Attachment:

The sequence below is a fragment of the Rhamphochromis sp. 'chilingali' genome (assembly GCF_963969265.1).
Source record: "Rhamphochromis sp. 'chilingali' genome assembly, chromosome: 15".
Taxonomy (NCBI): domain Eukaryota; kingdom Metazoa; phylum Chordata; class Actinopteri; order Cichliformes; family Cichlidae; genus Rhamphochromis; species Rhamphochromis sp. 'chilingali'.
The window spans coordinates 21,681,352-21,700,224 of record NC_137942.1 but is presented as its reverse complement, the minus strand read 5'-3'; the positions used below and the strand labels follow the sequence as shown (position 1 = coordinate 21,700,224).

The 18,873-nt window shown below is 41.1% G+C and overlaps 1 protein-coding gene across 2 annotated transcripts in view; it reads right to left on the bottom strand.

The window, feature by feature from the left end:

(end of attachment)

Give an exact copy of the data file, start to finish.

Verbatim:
The sequence below is a fragment of the Rhamphochromis sp. 'chilingali' genome (assembly GCF_963969265.1).
Source record: "Rhamphochromis sp. 'chilingali' genome assembly, chromosome: 15".
Taxonomy (NCBI): domain Eukaryota; kingdom Metazoa; phylum Chordata; class Actinopteri; order Cichliformes; family Cichlidae; genus Rhamphochromis; species Rhamphochromis sp. 'chilingali'.
The window spans coordinates 21,681,352-21,700,224 of record NC_137942.1 but is presented as its reverse complement, the minus strand read 5'-3'; the positions used below and the strand labels follow the sequence as shown (position 1 = coordinate 21,700,224).

The 18,873-nt window shown below is 41.1% G+C and overlaps 1 protein-coding gene across 2 annotated transcripts in view; it reads right to left on the bottom strand.

The window, feature by feature from the left end: